26 December 2007

Holiday Ponderings

Who would of thought that a full week of doing absolutely nothing could be so rewarding? Over the recent years I've come to figure out myself, my philosophy and my place in the world more and more. I am at such a point now that I feel I can cope with and conquer anything that life has in store, truly something comforting in a world that appears as dismal as it does to me at time. Nonetheless, this holiday season has caused me some mental unrest. I have been uncomfortable saying "Merry Christmas" and as I am surrounded by a largely Catholic family this produces some awkward moments. I've been bombarded by multitudes of messages: "traditional" Christmas, alternate holidays, consumerism, hope, despair, family, secular Christmas. Here is a time of year when for weeks the world over is almost completely engulfed in preparation and consideration of a Christian holiday (which is perhaps just derivative of more ancient Pagan celebrations of the winter solstice) that is celebrated in a true capitalist style that drains nearly every last drop of reverence from the celebration. What is a Humanihilsocialist to do?

I found myself celebrating what can be considered a secular Christmas, that is, gift-giving and receiving largely spurred by consumerist urges and family ritual derived from Christian associations. I was truly, and oddly, uncomfortable with this. Why is it that I am hesitant and uncomfortable with associating language and reciprocity with Christian ideas? Yet, at the same time I won a war this year, a war I've been fighting for nearly 10 years, the war with my mother over church. For the first year she didn't make me attend Christmas Eve mass. Having already escaped the Easter required mass due to school I think I can finally say that my association with Catholicism, Christianity and religion has finally been severed. Any lack of comfort with this situation is due almost totally to obligations I have to my mother and the sad thought of her attending mass alone with no successful, world-traveling son to sport on her arm.

Christmas has certainly changed for me, indeed I shun that word. For the first year I've used Holidays and holiday season to reciprocate wishes of merry Christmas. The holidays have, for me, become more a session of guilt than anything. I come along for the Christmas celebrations of my family and partake in ruthless consumerism, two aspects of US life that my opposition to is the cornerstone of my college-angsty identity. I think, to a large extent (hopefully without becoming too high-and-mighty) once we look through the bullshit, Christmas isn't all it's hyped up to be. This is perhaps one reason for my odd feelings this season. Then again, perhaps my position of perspective, refusal to accept hegemony and best attempts to live a life of total reflexivity has finally caught up with me. Maybe I found myself, as a result of analysis, questioning and separation, alone, for the first time unable to connect with my family in the ways that I used to. Have I taken it too far? Here I have come to questions I cannot fully answer, maybe in the Holidays to come.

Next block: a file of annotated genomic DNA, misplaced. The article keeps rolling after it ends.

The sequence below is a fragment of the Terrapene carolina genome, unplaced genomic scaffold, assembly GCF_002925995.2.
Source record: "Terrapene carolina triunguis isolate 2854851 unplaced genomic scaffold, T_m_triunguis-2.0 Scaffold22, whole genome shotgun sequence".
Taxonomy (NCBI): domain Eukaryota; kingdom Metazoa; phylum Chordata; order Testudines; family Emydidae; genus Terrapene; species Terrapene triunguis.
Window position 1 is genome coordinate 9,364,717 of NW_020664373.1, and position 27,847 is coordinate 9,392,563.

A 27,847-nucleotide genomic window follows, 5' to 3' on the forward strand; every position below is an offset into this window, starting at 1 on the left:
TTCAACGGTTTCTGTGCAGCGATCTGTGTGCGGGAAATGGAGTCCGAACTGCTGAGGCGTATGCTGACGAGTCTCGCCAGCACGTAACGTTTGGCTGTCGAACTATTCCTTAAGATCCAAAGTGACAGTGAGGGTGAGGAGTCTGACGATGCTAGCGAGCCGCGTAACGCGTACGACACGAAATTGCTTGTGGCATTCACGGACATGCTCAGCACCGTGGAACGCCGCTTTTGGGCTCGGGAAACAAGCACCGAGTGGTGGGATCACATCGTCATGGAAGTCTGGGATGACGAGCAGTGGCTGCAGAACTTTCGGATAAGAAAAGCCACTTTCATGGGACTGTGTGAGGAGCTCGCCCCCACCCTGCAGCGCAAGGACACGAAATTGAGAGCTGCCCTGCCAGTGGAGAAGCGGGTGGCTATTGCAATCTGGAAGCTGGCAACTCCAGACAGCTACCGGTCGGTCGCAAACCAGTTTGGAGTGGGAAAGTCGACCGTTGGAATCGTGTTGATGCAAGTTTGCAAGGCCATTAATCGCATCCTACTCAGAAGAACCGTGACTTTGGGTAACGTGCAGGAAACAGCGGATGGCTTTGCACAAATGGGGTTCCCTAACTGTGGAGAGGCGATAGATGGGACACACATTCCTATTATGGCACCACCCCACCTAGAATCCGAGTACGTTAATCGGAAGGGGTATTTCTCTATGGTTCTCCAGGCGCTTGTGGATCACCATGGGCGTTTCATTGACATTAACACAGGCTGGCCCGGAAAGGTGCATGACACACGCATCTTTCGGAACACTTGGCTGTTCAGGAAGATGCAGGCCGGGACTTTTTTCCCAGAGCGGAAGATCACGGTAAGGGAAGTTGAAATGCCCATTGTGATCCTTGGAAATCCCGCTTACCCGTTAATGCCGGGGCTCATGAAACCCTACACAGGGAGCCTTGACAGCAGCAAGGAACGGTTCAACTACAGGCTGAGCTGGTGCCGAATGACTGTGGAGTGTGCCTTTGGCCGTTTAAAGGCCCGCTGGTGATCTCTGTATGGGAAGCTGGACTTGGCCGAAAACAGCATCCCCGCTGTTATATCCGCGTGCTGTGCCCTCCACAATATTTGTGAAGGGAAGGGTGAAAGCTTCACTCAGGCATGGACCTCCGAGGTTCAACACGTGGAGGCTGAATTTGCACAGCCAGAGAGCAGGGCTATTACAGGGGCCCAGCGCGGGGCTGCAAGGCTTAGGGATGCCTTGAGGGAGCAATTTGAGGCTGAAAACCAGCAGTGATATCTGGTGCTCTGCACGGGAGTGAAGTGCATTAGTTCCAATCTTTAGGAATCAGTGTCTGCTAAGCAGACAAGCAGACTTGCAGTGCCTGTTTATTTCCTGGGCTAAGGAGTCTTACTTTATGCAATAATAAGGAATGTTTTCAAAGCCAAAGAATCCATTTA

Sacrifices are a part of life, are they not? Perhaps making my mother and grandmothers and aunt happy is enough cause to become a hypocrite, if only for a few weeks.

Try this on for size. What if my analysis and questions above are as much bullshit as the consumerism and questionable Christianity? What if, to truly see through the bullshit, we must look further, through the opposition and criticisms of Christmas. In the end, spoken like a true humanist, it comes down to people and the human condition. Family, celebrations of new beginings, giving the best gift and receiving the perfect thought, culminations of long years and a chance for people to see their religion crest in ritual resplendence, these create undeniable happiness for many. Even for those who suffer the full onslaught and domination of capitalism and consumerism, there is the "true" holiday spirit of love and closeness and religion that makes the world bearable for at least one day.

My jury is still not in on Christmas. I leave this entry perhaps more confused than when I left. Its probably a good thing, a mental exercise for these remaining days of my winter break. Ah, the holidays!

1 comment:

Lesley said...

We will continue this discussion upon return to the BU...though my own submissions aren't so concrete at the moment. I will say, however, that I also won the battle of sorts over Christmas Eve church services. As my family and future brother in-law toddled off to the candlelight service, I wrapped final presents and straightened up the kitchen. And it was good.

Be well!